Wal-Mart Stores Inc. has posted net sales for the second quarter of its fiscal 2013, which ended July 31, of $113.5 billion, an increase of 4.5 percent from $108.6 billion in the year-ago period. Net sales for the second quarter of fiscal 2013 included a negative currency exchange rate impact of about $2.2 billion, without which net sales would have been $115.7 billion. Sam's Club membership and other income grew 4.7 percent to $762 million, and total revenue was $114.3 billion, a rise of 4.5 percent from last year.
Income from continuing operations attributable to Walmart for the quarter came to $4.0 billion, a 5.7 percent increase from the second quarter last year. Diluted earnings per share (EPS) from continuing operations attributable to Walmart for the second quarter of fiscal 2013 were $1.18, versus $1.09 last year.
“Walmart had a strong second quarter, and I’m pleased with the earnings and overall results,” said Mike Duke, president and CEO of Bentonville, Ark.-based mega-retailer. “We had positive comp sales in Walmart U.S. and Sam’s Club, as well as each of our international markets, reinforcing that customers rely on Walmart to help them save money and live better.”
The company leveraged operating expenses for the second quarter, succeeding in its goals to reduce costs, boost productivity and invest in price. “Our intense focus on delivering productivity initiatives and reducing costs allowed us to invest in lower prices for our customers and to deliver strong profitability for shareholders,” continued Duke, who also noted the solid performance of the company’s three operating segments.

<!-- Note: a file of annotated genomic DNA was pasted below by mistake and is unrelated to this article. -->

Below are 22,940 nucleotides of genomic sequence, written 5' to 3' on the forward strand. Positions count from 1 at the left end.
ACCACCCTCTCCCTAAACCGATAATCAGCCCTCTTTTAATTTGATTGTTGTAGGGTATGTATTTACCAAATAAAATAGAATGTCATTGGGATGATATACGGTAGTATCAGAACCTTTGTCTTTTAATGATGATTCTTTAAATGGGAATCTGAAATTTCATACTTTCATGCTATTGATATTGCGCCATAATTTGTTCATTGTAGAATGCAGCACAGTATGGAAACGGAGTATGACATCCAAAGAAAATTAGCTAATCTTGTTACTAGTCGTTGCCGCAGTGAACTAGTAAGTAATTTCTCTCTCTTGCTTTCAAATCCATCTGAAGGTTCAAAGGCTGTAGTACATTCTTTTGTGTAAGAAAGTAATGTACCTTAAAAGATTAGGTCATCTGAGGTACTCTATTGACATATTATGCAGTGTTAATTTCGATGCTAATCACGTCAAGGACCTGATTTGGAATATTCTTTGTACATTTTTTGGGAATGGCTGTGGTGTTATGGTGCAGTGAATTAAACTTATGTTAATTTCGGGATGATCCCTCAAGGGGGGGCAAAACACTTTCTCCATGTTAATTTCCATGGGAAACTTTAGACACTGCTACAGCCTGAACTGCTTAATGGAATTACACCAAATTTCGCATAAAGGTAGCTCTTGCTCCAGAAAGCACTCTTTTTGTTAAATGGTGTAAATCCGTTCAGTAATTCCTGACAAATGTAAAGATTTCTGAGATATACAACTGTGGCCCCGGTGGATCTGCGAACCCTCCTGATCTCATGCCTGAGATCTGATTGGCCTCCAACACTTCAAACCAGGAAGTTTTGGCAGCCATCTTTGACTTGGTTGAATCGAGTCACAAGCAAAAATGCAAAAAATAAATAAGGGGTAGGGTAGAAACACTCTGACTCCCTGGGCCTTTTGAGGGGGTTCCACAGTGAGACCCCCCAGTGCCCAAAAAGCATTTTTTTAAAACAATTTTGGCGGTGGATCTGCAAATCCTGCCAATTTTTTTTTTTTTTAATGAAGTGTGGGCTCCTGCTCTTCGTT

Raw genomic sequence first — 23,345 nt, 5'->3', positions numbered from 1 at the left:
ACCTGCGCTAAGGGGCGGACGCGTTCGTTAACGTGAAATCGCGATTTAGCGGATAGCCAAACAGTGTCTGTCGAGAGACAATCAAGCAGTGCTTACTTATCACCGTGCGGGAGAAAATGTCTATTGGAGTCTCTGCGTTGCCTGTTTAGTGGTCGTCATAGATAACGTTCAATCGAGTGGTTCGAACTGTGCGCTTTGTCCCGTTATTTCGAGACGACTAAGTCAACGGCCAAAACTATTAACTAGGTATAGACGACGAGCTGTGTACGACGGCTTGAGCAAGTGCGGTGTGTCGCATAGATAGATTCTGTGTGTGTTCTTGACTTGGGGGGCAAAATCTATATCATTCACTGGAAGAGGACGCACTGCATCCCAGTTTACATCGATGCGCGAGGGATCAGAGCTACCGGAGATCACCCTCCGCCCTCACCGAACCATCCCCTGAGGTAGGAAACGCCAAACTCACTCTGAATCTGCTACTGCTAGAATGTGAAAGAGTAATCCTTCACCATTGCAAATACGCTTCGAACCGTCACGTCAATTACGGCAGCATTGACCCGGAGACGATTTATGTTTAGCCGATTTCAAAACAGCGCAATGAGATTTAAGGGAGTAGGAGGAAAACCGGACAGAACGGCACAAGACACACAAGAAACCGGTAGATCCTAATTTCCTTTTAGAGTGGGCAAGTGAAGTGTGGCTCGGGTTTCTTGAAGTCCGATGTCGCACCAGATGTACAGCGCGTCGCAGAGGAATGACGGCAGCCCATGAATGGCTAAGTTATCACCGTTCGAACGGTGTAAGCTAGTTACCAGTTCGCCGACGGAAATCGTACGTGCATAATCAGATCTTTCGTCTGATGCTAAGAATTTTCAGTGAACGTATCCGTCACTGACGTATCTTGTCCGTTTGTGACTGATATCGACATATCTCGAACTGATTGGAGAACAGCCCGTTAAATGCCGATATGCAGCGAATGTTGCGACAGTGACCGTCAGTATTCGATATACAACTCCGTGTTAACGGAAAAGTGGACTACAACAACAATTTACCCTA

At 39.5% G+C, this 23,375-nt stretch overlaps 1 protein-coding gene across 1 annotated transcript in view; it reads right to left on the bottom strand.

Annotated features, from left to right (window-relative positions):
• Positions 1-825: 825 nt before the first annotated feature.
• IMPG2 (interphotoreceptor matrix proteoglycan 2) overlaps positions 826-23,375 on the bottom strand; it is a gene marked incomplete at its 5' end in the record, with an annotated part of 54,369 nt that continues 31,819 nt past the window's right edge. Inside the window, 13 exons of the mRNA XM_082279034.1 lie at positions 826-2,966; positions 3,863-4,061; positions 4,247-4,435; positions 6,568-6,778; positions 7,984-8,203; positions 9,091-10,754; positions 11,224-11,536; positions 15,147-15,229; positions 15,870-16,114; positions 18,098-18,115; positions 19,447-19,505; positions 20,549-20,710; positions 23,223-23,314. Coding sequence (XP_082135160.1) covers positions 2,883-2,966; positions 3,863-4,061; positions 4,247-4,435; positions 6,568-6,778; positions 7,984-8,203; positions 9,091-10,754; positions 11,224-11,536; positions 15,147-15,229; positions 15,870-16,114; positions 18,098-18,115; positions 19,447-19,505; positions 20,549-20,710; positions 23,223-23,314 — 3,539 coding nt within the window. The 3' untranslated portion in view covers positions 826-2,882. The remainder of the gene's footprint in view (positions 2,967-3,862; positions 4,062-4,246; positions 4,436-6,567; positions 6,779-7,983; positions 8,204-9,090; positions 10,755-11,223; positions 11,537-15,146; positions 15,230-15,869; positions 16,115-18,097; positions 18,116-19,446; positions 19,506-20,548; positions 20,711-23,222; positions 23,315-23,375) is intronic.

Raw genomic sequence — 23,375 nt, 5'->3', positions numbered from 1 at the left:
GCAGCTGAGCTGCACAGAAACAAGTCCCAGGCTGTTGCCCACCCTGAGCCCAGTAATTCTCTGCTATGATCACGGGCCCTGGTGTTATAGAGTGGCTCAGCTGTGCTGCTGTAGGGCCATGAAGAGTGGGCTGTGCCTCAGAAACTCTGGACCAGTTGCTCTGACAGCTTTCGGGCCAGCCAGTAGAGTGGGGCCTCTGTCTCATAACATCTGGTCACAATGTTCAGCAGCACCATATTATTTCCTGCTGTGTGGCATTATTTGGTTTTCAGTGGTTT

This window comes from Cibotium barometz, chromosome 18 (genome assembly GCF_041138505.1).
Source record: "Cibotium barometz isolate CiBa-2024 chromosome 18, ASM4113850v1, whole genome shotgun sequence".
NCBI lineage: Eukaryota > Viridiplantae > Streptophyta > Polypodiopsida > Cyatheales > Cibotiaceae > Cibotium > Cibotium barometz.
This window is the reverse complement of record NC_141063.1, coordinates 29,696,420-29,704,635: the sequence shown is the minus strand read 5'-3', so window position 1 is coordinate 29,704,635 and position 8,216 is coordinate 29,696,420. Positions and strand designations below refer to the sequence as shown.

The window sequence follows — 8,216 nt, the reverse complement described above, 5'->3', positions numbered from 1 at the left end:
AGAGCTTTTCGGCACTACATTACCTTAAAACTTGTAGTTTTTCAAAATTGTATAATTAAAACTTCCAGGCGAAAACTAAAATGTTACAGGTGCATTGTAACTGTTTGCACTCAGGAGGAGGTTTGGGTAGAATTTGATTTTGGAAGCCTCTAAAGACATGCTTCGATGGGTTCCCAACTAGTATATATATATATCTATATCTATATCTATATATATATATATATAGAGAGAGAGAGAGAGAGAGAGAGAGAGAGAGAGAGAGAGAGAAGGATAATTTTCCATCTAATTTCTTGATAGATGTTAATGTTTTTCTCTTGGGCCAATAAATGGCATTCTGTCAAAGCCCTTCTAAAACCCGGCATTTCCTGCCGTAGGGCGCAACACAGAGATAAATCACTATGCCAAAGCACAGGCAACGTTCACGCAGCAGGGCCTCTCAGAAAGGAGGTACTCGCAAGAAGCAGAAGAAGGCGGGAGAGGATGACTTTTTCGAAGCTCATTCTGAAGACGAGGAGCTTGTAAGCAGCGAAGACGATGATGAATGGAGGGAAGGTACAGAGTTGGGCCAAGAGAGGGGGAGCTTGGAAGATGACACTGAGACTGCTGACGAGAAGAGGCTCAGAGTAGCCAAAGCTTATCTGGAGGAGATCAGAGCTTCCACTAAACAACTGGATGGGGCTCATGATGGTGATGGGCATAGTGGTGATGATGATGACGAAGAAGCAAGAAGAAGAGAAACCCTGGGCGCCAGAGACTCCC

Walmart U.S. stores saw three consecutive quarters of positive comp traffic and four straight quarters of positive comp sales, which Duke attributed to a concentration on broad assortment and price leadership; Sam’s Club had strong comp sales for the quarter, driven by innovative merchandising and services; and Walmart International experienced improved sales and profitability as it worked to achieve greater balance between profitability and returns through improved operational and sales productivity.
The company acknowledged, however, that customers still face daunting economic challenges. “The paycheck cycle remains pronounced in the United States and in our International markets,” Duke said. “Given continuing economic pressures, we believe that our price leadership and value are growing in importance to customers across income levels.”
During the second quarter, both comp ticket and traffic increased for Walmart U.S., and both grocery and general merchandise saw positive comp sales. “Our comp-sales momentum continued through the second quarter, with July being one of our strongest months,” noted Walmart U.S. president and CEO Bill Simon. “All three geographic business units and all store formats had positive comp sales. Customers are responding to our continued focus on providing the right assortment at everyday low prices, and are shopping the entire store. We have a powerful strategy and I’m confident in our ability to deliver sustained strong financial performance.”
At Sam’s Club, comparable traffic and ticket, excluding fuel, grew for both Business and Advantage members for the 13-week period ended July 27. “We believe that the improvements in our quality and overall merchandise offerings are key to driving these results,” said Sam’s Club president and CEO Rosalind Brewer. “Member engagement scores continue to achieve record levels, and we’re investing in price to deliver greater value to our members.”
Walmart, which operates 10,351 retail units under 69 banners in 27 countries, issued third-quarter fiscal 2013 guidance for diluted EPS from continuing operations of between $1.04 and $1.09, comparable to last year’s third-quarter reported EPS of $0.97. Walmart raised and narrowed its full-year EPS guidance to a range of $4.83 to $4.93, from a previous range of $4.72 to $4.92. Last year’s full-year EPS was $4.54.